Tiger kills zookeeper: Should Palm Beach Zoo have shot tiger to save colleague? Pro and con

Tigers are back on display Monday, April 18, 2016, at the Palm Beach Zoo, which reopened today after the fatal attack on Friday on zookeeper Stacey Feige Konwiser. (Lannis Waters/The Palm Beach Post)

Tigers are back on display at the Palm Beach Zoo. (Lannis Waters/The Palm Beach Post)

It’s disturbing to learn that workers at the Palm Beach Zoo, seeing a colleague severely injured by a tiger, waited for a tranquilizer to take effect — rather than shooting and killing the animal so that paramedics could get to her right away.

Until more facts of the Friday incident are released, we won’t know how long first responders had to wait before they could enter the “night house” where Stacey Feige Konwiser lay after being mauled by a 300-pound Malay tiger. Once paramedics did reach the 37-year-0ld veteran zookeeper, they called in an air rescue helicopter to take her to St. Mary’s Medical Center, where she was pronounced dead.

Zoos, of course, must be devoted to the welfare of the animals in their care. But when a human life is at stake — if there is any possibility of saving that life — it seems a seriously misplaced priority to put an animal’s life first. The only way this delay could have been defensible would be if it were clear upon sight that Konwiser’s injuries were fatal.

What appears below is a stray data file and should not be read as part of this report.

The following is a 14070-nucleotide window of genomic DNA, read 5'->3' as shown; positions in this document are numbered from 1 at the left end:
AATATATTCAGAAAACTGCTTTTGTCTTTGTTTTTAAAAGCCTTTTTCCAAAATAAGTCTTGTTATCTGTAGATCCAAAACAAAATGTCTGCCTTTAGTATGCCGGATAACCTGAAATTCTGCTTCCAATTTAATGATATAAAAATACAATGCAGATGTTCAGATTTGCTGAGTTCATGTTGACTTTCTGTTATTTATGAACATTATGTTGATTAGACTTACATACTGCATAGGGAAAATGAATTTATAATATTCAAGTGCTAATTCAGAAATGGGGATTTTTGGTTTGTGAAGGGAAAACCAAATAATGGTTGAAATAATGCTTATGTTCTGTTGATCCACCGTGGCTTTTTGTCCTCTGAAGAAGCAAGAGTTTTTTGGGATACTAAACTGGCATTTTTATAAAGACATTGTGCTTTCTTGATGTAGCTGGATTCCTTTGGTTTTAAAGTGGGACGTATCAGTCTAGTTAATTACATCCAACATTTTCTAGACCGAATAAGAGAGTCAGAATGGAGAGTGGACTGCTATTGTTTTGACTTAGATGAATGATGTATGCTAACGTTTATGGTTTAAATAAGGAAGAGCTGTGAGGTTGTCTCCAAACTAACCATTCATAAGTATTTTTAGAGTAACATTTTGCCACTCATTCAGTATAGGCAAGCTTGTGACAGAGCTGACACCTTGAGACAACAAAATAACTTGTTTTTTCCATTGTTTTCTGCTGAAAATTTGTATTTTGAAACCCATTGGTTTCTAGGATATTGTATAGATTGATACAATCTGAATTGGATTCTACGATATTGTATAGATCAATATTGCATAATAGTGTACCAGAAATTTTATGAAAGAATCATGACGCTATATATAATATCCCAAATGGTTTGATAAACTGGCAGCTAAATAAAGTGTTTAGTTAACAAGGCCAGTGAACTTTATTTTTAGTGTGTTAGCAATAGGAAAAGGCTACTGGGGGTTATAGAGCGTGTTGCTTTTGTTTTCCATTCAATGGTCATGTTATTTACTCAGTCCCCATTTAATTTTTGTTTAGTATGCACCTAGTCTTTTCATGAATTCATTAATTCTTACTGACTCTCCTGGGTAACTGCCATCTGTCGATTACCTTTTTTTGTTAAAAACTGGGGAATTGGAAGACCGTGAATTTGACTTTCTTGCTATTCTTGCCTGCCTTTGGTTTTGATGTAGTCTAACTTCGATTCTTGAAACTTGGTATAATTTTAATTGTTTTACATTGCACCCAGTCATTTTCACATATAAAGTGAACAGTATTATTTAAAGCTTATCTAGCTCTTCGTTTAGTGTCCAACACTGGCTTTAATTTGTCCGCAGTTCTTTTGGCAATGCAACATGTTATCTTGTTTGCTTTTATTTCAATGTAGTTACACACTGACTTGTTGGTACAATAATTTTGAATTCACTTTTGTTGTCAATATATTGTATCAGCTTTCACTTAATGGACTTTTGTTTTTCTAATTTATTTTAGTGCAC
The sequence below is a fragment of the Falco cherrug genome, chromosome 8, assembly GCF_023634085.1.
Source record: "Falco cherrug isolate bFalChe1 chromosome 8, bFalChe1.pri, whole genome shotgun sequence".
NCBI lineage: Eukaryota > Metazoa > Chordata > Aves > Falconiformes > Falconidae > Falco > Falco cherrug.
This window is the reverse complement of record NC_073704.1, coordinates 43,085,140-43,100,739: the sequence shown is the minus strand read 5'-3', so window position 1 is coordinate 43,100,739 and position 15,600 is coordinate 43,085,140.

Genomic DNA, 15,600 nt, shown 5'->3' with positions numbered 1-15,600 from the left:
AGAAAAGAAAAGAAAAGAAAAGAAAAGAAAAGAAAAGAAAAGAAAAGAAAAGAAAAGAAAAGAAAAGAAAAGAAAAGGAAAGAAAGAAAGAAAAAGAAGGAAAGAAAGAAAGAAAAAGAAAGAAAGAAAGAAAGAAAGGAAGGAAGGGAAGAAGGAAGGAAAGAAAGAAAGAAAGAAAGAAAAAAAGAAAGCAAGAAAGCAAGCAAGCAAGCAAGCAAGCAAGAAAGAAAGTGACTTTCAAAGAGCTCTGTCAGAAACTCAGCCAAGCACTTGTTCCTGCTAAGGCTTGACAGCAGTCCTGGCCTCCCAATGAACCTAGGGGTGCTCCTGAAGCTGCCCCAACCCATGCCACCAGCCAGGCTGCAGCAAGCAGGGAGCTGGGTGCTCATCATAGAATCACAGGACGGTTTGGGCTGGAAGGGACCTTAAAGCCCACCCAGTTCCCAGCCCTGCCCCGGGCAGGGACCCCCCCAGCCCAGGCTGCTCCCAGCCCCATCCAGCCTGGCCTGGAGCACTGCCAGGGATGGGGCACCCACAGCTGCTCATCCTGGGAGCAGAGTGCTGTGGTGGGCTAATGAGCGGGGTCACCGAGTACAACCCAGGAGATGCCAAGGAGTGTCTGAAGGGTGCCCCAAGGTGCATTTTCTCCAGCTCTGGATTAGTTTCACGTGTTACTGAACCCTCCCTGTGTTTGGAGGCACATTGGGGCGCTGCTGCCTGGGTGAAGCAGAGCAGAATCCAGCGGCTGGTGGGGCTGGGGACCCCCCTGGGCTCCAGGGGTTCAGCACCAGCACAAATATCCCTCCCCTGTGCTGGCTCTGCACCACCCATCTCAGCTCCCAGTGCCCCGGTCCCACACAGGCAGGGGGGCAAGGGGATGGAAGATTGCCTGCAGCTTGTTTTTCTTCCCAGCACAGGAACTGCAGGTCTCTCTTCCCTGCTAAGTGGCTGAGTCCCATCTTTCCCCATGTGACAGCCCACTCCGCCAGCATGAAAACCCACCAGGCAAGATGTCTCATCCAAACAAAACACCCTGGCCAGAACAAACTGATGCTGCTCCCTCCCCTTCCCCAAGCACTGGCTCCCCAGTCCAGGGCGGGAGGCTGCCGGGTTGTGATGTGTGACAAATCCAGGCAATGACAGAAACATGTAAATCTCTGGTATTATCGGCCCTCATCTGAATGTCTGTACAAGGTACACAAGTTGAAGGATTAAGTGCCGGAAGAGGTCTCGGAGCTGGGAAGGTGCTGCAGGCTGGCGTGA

The zoo has a lot of questions to answer here.

— Howard Goodman

Stacey Konwiser at the dedication of the new tiger habitat at the Palm Beach Zoo on March 7, 2015 in West Palm Beach, Fla. (Brianna Soukup / Palm Beach Post)

Stacey Konwiser at the dedication of the new tiger habitat at the Palm Beach Zoo on March 7, 2015 in West Palm Beach, Fla. (Brianna Soukup / Palm Beach Post)

Shooting the Malayan tiger would have been wrong.

That’s not to say that one life is more important than another. Far from it. But the tiger was likely acting and responding as a tiger would, and putting blame on him for behaving as tigers behave naturally wouldn’t have been the right course either.

Stacey Feige Konwiser clearly loved her “very personable boys,” the tigers that she carefully looked after at the Zoo, and anyone who is that close to an animal knows the potential risk involved. Animals, from the rescued cuddly domestic kitten to the Malayan tigers at the Palm Beach Zoo, can be personable, playful and loving, but they are animals. Even being spooked could cause a fatal yet unintended accident. They should not be blamed for acting on their natural instincts, and I have to believe that someone who cared for these tigers as Konwiser did would feel the same way.

By the same token, the Zoo — thankfully — has never had to deal with a situation like this in its 60-year history, and the reality of such an attack likely differs from simulations. Rescue workers should not have had to wait for a tranquilizer to take effect to attend to Konwiser. Were the emergency protocols in place the right ones to efficiently handle the situation for the best possible outcome?

Let the Zoo learn from this tragedy and carry on caring for these tigers that Stacey loved so much.

— Kristyn Wellesley